The Best Dividends in Exploration and Production
If you are an investor focusing on the long term, then stable, dividend-paying companies should interest you. Naturally, these businesses must be solid and must continue to grow and create shareholder value for a long time to come.
Why they are the best
As the world's thirst for energy has kept growing, some of the bigger and mature oil and gas companies have done exceptionally well. Consequently, these companies paid out dividends that gradually grew as cash flows increased. Looking into the future, oil and natural gas will continue to be the primary sources of energy. In its Outlook for Energy: A View to 2040,ExxonMobil predicts that oil and gas will continue to be the most widely used fuels in the next three decades, with natural gas consumption overtaking that of coal and ranking just behind oil.
While trying to identify stable dividend payers in the exploration and production space, I found that it wasn't too difficult to spot them. Historically, the best dividend payers were the bigger and more established companies with significant exposure to diverse resources across the globe. These companies could take advantage of gradually increasing (though volatile) crude oil prices and time their production rates accordingly. The net result: These companies guaranteed excellent cash flows, a part of which they paid out as dividends.
Below are four companies in the E&P space that I believe will continue to be solid dividend payers in future.
Royal Dutch Shell (NYS: RDS.A) : The Netherlands-based integrated oil and gas giant has been consistently paying out dividends for the last two decades. That shouldn't come as a major surprise. From developing properties in the deep waters of the Gulf of Mexico to building the world's largest floating LNG facility off Australia, Shell is leaving no stone unturned in its quest to find new reserves. Other major projects include the Qatargas 4 LNG and Pearl GTL in Qatar and the Athabasca Oil Sands Project in Canada. Like all big oil and gas companies, Shell has set its sights on the Asian markets, which are expected to lead the world's energy demand in the future.
In 2011, total shareholder return, including dividends reinvested, stood at an impressive 21.3% while the S&P 500 fell 1% and the Dow Jones Industrial Average returned 5.5%. A dividend yield of 4.7% isn't easy to ignore either.
- Add Royal Dutch Shell to your watchlist.
Statoil (NYS: STO) : Production volumes for the Norwegian company surged in the fourth quarter and management intends to ramp up volumes further, thanks to its acquisition of Bakken shale operator Brigham Exploration. Additionally, more discoveries in the North Sea and possible acquisitions of assets offshore Brazil herald an exciting future for the company. Last month, the company announced another major discovery about 200 kilometers off the Brazilian coast.
Total shareholder return in 2011 with dividends reinvested stood at 16.1% -- again, an impressive return for a 12-month period. With a dividend yield of 4%, this stock looks promising.
- Add Statoil to your watchlist.
Petrobras (NYS: PBR) : Deepwater resources off the Brazilian coast are among the most exciting prospects in the E&P space today. And Brazil's state-owned Petrobras looks well set to capitalize on these assets. Despite the company's shares falling as much as 34% in 2011, I'm not too worried. The company aims to become the world's largest oil producer over the next decade with plans to spend a massive $224 billion on capital projects in the next five years to get there.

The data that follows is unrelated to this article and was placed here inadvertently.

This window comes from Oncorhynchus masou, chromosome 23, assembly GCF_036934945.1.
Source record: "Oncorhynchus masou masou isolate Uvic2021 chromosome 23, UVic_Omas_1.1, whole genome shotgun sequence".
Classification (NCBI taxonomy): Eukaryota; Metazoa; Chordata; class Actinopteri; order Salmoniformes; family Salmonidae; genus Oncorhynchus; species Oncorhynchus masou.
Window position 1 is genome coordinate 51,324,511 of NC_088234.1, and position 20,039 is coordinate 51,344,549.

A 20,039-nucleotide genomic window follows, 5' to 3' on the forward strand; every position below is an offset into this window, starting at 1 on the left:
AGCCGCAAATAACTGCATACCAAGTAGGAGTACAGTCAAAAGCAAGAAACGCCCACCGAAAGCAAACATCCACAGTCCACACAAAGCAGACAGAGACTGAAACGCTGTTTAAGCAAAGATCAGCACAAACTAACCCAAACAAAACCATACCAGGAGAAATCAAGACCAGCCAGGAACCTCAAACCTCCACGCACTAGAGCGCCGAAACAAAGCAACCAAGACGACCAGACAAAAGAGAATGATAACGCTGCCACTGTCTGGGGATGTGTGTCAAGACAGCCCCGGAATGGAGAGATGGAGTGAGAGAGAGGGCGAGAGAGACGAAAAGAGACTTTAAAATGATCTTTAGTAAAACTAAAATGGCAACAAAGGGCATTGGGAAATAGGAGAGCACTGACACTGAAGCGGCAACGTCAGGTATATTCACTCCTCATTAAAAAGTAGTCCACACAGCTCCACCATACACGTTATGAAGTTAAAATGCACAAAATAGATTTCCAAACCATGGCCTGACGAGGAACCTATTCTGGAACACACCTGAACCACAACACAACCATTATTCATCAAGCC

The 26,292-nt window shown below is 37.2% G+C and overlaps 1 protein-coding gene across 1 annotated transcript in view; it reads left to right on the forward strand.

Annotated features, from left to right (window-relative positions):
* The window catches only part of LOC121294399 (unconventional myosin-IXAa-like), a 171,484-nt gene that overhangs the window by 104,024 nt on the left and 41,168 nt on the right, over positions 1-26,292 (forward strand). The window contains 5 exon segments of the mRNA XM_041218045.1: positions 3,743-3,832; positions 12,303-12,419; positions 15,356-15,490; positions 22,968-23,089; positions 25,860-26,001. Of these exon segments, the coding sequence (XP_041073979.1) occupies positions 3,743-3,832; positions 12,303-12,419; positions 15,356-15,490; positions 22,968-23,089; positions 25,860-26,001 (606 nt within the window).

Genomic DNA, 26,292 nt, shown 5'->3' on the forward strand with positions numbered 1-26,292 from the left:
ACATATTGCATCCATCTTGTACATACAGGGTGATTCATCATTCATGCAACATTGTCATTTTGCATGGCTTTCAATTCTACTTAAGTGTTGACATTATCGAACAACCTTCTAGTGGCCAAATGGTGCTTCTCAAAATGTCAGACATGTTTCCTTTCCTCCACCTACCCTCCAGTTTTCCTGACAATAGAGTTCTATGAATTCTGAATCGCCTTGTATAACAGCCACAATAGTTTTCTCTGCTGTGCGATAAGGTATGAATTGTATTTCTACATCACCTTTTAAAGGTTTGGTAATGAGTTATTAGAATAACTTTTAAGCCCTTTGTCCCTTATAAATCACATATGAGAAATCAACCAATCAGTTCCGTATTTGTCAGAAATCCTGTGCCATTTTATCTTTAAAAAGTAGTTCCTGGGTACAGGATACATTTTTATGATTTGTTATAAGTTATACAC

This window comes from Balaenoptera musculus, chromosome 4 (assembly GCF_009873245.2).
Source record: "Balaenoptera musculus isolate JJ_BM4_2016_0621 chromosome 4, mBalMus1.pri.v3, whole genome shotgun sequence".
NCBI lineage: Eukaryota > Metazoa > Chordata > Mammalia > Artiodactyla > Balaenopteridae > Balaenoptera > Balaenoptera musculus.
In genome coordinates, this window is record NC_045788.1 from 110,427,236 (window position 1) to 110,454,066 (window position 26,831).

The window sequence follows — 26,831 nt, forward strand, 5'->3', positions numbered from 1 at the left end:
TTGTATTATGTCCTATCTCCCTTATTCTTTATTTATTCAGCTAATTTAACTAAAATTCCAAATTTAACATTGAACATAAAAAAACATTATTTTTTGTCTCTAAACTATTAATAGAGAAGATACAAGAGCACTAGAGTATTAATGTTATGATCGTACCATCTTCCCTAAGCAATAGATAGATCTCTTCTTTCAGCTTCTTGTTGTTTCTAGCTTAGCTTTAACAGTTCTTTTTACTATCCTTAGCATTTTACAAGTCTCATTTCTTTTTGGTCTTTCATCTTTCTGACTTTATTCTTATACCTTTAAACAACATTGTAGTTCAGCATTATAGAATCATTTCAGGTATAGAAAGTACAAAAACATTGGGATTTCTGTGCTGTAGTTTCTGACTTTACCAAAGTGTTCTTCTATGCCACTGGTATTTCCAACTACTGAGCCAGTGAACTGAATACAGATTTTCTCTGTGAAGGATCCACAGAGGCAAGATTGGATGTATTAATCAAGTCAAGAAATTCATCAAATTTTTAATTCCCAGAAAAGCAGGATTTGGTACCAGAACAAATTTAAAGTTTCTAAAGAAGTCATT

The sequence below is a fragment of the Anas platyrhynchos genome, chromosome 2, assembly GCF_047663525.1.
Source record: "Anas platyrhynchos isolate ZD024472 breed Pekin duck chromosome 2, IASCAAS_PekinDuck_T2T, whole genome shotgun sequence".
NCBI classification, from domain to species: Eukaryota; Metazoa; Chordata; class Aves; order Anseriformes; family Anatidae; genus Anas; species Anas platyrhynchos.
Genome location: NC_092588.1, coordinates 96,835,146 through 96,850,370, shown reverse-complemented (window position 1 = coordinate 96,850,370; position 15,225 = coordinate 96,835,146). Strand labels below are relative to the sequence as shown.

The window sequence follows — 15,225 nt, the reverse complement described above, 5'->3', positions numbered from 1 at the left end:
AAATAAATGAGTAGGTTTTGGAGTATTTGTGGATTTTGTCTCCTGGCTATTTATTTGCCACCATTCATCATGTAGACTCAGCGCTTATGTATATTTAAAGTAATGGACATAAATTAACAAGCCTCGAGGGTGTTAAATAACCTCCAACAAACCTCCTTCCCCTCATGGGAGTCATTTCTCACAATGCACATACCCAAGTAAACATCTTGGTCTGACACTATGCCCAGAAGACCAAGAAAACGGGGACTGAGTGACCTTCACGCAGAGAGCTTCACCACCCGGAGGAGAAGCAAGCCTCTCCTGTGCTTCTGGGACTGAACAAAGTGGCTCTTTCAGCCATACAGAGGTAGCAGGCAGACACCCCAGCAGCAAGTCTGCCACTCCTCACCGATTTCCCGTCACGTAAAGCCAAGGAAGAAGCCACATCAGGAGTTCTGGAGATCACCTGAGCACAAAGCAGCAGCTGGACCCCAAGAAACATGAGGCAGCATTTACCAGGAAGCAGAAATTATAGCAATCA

Petrobras has a history of paying special dividends several times a year. A dividend yield at 3.4% isn't bad at all. I believe its stock looks attractively priced compared to its peers, and the upside looks promising.
- Add Petrobras to your watchlist.
ConocoPhillips (NYS: COP) : The proposed spinoff of its refining segment is weighing on Conoco. However, I don't think this should have a long-term impact on the company's E&P arm, which represents 66% of the total assets. The company holds some of the most exciting prospects in the Eagle Ford, Bakken and Barnett shale plays. Additionally, the oil sands of Athabasca, Canada, along with the North Sea assets, are capable of pulling up production.
In short, Conoco has the potential to sustain dividend payments. Total shareholder returns for 2011 (with dividends reinvested) were 10.7%, while current dividend yield is 3.4%. A great stock for years to come.
- Add ConocoPhillips to your watchlist.
Foolish bottom line
While these stocks are among the best dividend payers in the E&P sector, your search shouldn't end here. Moreover, it must be kept in mind that dividend payers definitely counteract risk as compared to non-dividend stocks. If you're looking for more ideas, The Motley Fool has created a new special oil report titled "3 Stocks for $100 Oil," which you can download today, absolutely free. Just click here to access it now.
At the time this article was published Fool contributor Isac Simon does not own shares of any of the companies mentioned in this article. Motley Fool newsletter services have recommended buying shares of Petroleo Brasileiro and Statoil A. The Motley Fool has a disclosure policy.We Fools may not all hold the same opinions, but we all believe that considering a diverse range of insights makes us better investors. Try any of our Foolish newsletter services free for 30 days.
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